Coen Brothers fans will recognize the backdrop of “Hail, Caesar!,” the new screwball comedy from the prolific siblings. Fifteen years ago they doomed screenwriter Barton Fink (John Turturro) to a hellish stint fighting writer’s block at Capitol Studios. This time around the fictional studio is the setting for one day in the life of a Hollywood fixer.
James Brolin plays Eddie Mannix, a shady figure from Tinseltown’s Golden Age. Loosely based on the legendary MGM “producer” of the same name, he solves star’s problems, using his influence to keep some of the most notorious crimes and scandals on the LAPD blotter under wraps. He is, an associate says, a babysitter to “oddballs and misfits.”
As Capitol’s “Head of Physical Production” he’s about to have the busiest day of his career when an up-and-coming starlet is caught in a compromising “French postcard situation” while his leading lady, DeeAnna Moran’s (an Esther Williams-esque Scarlett Johansson), is about to have an out-of-wedlock baby. “is there any way she can adopt her own child?” he wonders.
If that wasn’t enough Baird Whitlock (George Clooney), the studio’s biggest star, is drugged and kidnapped from the set of his sword-and-sandal epic Hail, Caesar!: A Tale of the Christ. “This is bad!” exclaims actor Hobie Doyle (Alden Ehrenreich). “Bad for movie stars everywhere.”
The action revolves around Brolin’s character, but this is truly an ensemble piece made up of many moving parts. Maybe too many.
“Hail, Caesar!” is a buoyant movie and when it is firing on all cylinders it can only be described as delightful. Clooney’s stagey reaction to meeting Jesus in the movie-within-the-movie—“Squint against the grandeur!”—and Ralph Fiennes as the marvellously named director Laurence Laurentz giving southern hick Hobie an on-set lesson in elocution—“Would that it were so simple.”—are a slices of comedic heaven. An editing mishap involving Frances McDormand, a scarf and a cigarette and Johansson’s hard-boiled dame accent are great character pieces while Channing Tatum channels Gene Kelly in an athletic tour-de-force dance number called “No Dames.” Add to that a breakout performance from Ehrenreich and the wonky Coen sensibility and you have a movie with much to admire.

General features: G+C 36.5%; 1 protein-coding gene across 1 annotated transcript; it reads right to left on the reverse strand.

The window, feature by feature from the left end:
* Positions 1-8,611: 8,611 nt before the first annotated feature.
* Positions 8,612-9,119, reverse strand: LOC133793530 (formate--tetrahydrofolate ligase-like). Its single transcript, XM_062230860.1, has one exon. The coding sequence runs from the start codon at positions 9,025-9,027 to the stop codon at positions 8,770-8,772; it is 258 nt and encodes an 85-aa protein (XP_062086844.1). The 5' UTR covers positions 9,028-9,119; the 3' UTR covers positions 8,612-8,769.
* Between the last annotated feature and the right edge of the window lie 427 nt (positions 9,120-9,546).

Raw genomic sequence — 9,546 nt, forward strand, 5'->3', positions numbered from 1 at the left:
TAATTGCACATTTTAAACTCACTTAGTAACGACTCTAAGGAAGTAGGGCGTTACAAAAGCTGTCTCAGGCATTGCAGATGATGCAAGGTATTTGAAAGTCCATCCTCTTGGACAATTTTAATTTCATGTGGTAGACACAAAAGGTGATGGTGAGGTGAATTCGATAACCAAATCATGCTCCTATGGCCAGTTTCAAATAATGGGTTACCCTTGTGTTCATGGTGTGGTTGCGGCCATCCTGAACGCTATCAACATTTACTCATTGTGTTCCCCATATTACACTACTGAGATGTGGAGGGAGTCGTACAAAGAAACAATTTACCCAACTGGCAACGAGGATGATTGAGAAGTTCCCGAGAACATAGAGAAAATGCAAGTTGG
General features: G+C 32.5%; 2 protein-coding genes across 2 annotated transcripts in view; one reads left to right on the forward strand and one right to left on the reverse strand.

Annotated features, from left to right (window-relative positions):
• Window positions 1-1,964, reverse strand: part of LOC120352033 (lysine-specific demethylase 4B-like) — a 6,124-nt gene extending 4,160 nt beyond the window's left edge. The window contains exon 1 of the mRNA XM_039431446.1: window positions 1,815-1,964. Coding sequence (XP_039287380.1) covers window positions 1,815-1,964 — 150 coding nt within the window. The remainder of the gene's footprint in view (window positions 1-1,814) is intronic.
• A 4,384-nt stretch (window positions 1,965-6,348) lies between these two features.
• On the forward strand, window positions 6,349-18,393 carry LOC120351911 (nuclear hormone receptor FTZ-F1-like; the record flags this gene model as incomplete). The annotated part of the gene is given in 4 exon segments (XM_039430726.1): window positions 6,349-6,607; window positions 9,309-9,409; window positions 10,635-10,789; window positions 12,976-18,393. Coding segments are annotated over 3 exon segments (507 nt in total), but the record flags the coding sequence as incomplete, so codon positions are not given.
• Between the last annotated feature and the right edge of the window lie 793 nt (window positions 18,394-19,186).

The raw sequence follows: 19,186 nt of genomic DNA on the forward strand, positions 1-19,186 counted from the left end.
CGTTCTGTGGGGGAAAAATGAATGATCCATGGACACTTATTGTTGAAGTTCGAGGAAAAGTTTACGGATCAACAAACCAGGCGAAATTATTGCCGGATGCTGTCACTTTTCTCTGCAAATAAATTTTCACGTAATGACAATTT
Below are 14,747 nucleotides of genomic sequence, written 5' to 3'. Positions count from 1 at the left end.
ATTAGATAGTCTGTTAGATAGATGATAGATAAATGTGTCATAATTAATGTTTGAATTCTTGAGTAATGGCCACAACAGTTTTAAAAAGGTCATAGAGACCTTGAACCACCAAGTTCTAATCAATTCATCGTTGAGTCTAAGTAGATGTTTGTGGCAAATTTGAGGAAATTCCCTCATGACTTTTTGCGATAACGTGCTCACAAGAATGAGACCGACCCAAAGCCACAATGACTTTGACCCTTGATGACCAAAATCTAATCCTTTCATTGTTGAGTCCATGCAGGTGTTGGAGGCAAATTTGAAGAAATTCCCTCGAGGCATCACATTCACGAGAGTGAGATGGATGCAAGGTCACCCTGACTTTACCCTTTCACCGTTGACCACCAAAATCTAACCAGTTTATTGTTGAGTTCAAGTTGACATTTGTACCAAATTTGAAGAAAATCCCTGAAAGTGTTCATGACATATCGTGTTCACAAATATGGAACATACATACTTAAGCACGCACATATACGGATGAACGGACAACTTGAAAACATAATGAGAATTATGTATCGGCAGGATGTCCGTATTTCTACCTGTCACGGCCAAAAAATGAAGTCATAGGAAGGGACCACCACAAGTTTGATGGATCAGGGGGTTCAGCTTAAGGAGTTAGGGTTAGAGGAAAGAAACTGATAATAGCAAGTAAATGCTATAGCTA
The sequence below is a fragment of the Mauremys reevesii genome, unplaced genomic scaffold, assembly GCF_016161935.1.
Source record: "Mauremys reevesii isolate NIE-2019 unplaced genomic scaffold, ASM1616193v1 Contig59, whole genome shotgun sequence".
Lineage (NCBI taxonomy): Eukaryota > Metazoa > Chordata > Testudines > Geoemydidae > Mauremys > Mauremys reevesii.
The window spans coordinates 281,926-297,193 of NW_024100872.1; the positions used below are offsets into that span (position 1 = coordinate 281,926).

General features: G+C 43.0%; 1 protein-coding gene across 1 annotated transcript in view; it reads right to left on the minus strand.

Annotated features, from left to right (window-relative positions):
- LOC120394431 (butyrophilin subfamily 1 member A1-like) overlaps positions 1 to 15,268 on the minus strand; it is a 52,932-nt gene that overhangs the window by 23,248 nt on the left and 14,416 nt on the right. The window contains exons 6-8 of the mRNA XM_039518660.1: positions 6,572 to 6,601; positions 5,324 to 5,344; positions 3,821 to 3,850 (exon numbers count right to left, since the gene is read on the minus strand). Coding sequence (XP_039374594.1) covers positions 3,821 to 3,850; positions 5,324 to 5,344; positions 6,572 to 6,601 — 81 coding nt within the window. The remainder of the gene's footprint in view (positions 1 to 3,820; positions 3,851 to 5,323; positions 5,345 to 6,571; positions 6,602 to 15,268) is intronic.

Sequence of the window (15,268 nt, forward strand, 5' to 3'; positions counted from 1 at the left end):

It’s the other stuff, the connective tissue, that doesn’t hold up. In “Hail, Caesar!” the Coens seem more interested in set pieces than story. In between inspired bits—see above—the movie meanders looking for Mannix to bind it together. Brolin certainly looks the part of a 1950s tough guy but he is a device more than a character. His job is to connect the various story threads but he gets lost between the subplots. From communism to wayward movie stars to nosy twin gossip columnists (both played by Tilda Swinton) and manufactured romances the Coens leave no old Hollywood stone unturned.
“Hail, Caesar!” doesn’t quite come together as a fully formed movie but it does play as a love letter to the cinema. Its a satirical portrait of Hollywood’s Golden Age and the underlying message about the importance of movies should appeal to cinephiles but may have less impact on casual viewers.